This effect could be explained by the soluble fiber's ability to absorb water. It creates a satiating effect where you may feel full sooner due to including whole grains as part of your meals and snacks, thereby eating fewer portions of food.

Types of oats

Keep in mind, though, eating 1.5 servings of oats once is likely not going to reap all the health benefits. Instead, consuming 25 to 38 grams of dietary fiber daily, including whole grains, vegetables, and fruits, along with following the recommendations from The Dietary Guidelines for Americans, 2020-2025, would maximize your chances of lowering your cholesterol.

Oats come in different varieties and are processed to varying degrees for palatability and digestibility. The less processed the oats are, the more cooking time is required.

Oat groats are the least processed among all types, with only the outer hull removed. Known for their chewiness, they require soaking before cooking.

Steel-cut oats are similar to oat groats, except they are cut into two to three pieces. Like the groats, they are also chewy in texture and require soaking and extended cooking.

Rolled oats are processed differently than steel-cut oats. Rather than cutting into pieces, they are steamed, pressed with a roller and then dried. Because of their shape, preparation time is reduced significantly with no soaking required. Unlike steel-cut oats, rolled oats provide a creamy texture.

Quick-cooking oats are rolled oats cut into smaller flakes, which further reduces the cooking time.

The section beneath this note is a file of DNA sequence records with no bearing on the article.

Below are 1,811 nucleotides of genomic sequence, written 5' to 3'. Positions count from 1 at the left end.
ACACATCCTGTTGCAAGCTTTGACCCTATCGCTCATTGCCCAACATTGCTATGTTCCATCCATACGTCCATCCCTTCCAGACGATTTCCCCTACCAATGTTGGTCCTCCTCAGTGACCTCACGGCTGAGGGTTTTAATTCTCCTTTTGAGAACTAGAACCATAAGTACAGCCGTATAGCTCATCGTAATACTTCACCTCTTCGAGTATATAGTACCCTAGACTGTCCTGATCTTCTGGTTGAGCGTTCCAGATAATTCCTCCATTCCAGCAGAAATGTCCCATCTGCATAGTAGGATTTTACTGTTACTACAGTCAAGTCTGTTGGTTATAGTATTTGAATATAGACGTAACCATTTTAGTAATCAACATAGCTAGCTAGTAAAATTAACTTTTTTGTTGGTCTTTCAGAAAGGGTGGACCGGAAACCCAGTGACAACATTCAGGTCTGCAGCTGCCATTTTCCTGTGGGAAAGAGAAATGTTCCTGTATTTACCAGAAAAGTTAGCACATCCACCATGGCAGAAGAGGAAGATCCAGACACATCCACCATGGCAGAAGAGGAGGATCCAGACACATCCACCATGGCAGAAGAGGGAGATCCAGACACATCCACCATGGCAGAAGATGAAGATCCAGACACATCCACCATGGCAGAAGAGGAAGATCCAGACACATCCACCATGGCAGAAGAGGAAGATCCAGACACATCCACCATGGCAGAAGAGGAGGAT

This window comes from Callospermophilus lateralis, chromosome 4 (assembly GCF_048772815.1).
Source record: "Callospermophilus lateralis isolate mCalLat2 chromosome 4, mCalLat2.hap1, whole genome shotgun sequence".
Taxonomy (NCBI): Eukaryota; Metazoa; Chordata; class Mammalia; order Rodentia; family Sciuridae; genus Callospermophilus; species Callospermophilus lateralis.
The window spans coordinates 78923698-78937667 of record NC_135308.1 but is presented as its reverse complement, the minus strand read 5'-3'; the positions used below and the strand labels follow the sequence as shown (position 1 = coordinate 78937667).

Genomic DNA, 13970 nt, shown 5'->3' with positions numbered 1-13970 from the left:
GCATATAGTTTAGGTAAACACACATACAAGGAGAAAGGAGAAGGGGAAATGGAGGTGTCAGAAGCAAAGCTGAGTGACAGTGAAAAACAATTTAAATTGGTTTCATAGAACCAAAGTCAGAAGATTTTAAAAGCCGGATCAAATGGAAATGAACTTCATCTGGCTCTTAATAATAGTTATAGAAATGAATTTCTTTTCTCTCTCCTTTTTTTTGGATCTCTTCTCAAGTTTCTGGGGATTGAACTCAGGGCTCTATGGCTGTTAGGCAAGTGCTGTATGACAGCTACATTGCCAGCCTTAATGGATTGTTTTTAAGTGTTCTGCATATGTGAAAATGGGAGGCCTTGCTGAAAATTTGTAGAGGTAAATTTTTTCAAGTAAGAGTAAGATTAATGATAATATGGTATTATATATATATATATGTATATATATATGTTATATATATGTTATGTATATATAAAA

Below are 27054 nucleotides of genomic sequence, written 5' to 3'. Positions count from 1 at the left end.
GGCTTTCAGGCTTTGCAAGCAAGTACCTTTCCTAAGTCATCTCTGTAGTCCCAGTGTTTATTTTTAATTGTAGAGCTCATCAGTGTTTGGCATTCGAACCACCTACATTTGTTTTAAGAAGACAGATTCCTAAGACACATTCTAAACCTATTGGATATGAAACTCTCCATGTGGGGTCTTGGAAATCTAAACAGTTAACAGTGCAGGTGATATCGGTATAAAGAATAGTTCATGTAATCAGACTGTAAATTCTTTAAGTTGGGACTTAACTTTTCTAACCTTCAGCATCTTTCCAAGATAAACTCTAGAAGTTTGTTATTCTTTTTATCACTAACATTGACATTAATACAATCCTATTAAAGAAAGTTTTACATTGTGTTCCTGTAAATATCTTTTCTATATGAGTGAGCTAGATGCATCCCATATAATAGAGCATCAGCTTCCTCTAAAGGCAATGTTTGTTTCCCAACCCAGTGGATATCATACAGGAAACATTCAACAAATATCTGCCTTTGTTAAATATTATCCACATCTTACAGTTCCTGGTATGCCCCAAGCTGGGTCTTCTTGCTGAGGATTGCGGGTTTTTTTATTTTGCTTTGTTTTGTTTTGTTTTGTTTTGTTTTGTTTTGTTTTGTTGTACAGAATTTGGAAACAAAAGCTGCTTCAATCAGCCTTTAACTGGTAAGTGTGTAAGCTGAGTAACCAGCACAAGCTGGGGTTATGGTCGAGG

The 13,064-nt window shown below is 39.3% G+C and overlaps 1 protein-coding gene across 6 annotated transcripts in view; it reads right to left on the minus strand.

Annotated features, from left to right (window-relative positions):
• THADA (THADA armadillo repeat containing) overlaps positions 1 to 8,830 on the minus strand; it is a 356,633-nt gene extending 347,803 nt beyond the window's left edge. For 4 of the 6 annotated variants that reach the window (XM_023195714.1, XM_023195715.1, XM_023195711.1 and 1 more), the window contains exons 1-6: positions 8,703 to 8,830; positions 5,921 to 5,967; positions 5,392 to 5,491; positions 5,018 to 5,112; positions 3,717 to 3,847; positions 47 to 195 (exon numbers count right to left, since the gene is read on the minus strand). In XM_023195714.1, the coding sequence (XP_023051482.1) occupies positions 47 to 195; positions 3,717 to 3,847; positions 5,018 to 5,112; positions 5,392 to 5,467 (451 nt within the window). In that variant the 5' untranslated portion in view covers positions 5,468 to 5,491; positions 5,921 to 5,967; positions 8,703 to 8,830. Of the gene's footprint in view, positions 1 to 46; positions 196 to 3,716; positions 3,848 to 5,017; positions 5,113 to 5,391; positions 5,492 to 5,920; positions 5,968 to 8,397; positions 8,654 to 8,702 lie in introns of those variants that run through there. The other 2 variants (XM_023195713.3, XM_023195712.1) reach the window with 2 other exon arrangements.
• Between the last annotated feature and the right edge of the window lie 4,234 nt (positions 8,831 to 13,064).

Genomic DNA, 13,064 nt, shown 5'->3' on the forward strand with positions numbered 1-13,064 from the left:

Instant oats are cooked and dried oat groats which are then cut into thin flakes. Because the oats are cooked during processing, they soften once combined with a hot liquid. While instant oats provide convenience, many varieties available are added with sugar and salt. That said, choose one that is low in sugar and salt, or one that is unflavored, or with no added sugar and salt. By choosing so, you can add your own ingredients, such as frozen fruits and unsalted nuts and seeds.

Oat bran, on the other hand, only consists of the outer layer that covers the groat. Medium brown in color and rich in flavor, it is abundant in fiber, with one serving (1/2 cup) providing 116 calories, 8 grams of protein and 7 grams of dietary fiber.

You can boost up the fiber content in your cereal by adding a tablespoon or two of oat bran to your cereal or to your favorite smoothie. You can also increase the fiber content in your homemade breads and cakes with oat bran.

While oats can stabilize your blood sugar level, keep in mind that their effects on your blood sugar vary, depending on the oat variety, you eat. The least processed the oats are, the lower their glycemic index is. The glycemic index measures how fast or slow the food is absorbed and consequently increases the blood sugar level. Oat groats and steel-cut oats have a lower glycemic index than rolled oats and instant oats, where the two former take longer to digest and release into the bloodstream.

Bottom line

Oats are a whole grain that offers numerous health benefits, including lowering cholesterol. They are versatile where you can eat them as a whole food or add them to a wide array of recipes. Start enjoy oats today! We have these recipes to make with a package of oats to help you get started.